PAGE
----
JW: Well, the new regulations, and the reason we call it a gag rule, is because it makes it illegal for medical professionals who are participating in Title X to tell their patients how they can safely and legally access abortion. And that is a dangerous and unethical rule. It forces healthcare professionals to break their medical ethics. And that is why groups like the American Medical Association are opposing the Title X rule, and they are part of the lawsuits that are pending across the country to overturn this ridiculous regulation. So Planned Parenthood has been clear that we’re not going to force our medical professionals to lie to their patients or to omit information. So that is why we cannot take Title X [funding] under the gag rule restrictions.
And people should be clear on the impact that it is going to have on healthcare in our country. Across the country, Planned Parenthood health centers serve 40 percent of the patients who get their care through Title X. Here in Illinois, we similarly get 40 percent of patients who rely on Title X funding care. It’s more stark for a few counties in central Illinois because there are six counties in the area where Planned Parenthood of Illinois is the only Title X provider, and under that gag rule, all of that care is at risk.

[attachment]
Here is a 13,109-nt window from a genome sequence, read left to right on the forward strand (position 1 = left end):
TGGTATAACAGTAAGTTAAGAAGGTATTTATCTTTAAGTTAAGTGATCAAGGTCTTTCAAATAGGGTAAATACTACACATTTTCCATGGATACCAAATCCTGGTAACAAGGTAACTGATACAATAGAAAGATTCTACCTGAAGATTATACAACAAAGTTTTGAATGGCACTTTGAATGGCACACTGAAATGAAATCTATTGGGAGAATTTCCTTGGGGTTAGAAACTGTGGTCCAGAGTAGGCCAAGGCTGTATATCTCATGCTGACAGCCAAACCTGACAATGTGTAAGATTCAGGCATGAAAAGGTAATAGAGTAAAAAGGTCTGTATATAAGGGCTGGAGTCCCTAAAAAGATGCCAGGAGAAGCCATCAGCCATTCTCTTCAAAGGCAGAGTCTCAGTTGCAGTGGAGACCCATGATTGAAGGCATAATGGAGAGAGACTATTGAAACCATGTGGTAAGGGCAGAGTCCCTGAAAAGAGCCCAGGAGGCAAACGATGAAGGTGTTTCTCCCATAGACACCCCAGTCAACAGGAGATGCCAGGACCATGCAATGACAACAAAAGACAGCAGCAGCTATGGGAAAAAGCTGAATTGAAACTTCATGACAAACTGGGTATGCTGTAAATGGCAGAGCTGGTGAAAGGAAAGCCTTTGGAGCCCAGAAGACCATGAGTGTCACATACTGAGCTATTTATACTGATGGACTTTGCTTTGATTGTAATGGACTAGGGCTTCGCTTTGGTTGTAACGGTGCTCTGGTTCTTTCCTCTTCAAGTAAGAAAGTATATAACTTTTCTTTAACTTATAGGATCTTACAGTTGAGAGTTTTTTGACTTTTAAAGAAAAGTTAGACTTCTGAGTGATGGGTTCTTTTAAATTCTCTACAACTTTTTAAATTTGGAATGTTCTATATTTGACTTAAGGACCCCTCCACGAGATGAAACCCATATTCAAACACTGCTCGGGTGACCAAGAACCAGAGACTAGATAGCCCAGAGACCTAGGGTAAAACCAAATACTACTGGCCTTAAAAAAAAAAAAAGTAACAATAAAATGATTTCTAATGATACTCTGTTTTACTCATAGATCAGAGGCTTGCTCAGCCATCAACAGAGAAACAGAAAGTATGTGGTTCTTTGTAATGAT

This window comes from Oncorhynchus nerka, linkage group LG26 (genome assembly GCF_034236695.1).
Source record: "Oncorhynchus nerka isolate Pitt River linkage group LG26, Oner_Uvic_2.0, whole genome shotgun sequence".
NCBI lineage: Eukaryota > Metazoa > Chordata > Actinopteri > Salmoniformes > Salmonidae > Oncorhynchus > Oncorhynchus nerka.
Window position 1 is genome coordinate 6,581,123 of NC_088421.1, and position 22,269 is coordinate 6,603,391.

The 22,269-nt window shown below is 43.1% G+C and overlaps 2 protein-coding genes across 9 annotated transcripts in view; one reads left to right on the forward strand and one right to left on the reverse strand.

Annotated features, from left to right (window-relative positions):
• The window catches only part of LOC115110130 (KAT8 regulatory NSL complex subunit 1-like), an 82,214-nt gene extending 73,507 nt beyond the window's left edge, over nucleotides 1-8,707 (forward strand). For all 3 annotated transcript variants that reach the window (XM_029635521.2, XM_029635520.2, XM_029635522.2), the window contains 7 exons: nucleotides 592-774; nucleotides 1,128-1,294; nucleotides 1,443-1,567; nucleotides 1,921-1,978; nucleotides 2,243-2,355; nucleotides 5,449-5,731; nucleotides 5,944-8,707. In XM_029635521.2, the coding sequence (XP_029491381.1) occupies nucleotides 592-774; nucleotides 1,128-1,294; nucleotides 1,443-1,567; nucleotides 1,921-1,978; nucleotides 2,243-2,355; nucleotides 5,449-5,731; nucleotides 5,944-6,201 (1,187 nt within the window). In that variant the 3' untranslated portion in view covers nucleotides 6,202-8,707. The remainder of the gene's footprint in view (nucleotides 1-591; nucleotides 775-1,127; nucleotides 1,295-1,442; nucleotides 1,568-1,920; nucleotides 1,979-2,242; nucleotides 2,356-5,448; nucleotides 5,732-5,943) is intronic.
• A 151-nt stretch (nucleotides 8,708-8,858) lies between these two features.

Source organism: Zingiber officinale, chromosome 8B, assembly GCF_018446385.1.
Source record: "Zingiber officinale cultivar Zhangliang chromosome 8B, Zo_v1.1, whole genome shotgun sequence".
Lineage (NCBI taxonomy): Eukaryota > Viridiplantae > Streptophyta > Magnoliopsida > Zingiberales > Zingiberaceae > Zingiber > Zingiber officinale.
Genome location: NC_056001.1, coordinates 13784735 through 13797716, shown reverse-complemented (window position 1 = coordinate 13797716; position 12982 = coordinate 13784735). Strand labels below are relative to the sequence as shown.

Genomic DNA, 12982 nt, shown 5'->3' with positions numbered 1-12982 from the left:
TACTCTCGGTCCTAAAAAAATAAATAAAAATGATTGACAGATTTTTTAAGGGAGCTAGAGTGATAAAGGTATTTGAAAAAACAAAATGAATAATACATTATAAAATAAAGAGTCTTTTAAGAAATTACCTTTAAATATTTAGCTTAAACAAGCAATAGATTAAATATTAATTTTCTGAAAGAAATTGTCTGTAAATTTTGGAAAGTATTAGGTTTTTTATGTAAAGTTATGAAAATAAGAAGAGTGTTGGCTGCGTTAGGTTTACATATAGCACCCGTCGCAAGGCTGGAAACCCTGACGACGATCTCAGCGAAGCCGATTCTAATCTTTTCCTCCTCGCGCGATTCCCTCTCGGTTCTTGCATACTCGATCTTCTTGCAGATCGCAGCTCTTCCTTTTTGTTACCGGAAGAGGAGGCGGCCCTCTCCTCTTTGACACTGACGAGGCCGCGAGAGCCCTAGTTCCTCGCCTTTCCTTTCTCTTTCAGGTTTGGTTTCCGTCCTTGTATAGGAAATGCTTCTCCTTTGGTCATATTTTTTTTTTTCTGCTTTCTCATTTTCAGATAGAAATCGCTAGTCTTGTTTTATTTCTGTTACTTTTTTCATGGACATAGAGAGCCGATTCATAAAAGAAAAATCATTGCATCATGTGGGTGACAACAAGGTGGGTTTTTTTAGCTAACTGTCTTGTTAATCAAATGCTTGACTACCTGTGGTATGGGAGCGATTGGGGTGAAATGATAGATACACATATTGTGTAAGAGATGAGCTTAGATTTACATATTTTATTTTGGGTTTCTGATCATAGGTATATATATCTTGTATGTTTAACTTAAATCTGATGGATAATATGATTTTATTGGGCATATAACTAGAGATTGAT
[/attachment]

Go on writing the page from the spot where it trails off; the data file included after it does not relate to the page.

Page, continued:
HNI: Gov. Pritzker announced last month the state would refuse Title X funding and cover the cost. How does that affect Planned Parenthood?
JW: We are still providing subsidized care to vulnerable patients who need us the most. Right now, that care is being covered by private philanthropy. We’re not sure how long we can do that, and frankly, private philanthropy should not have to pay for public health. But that is what we’re doing in the meantime.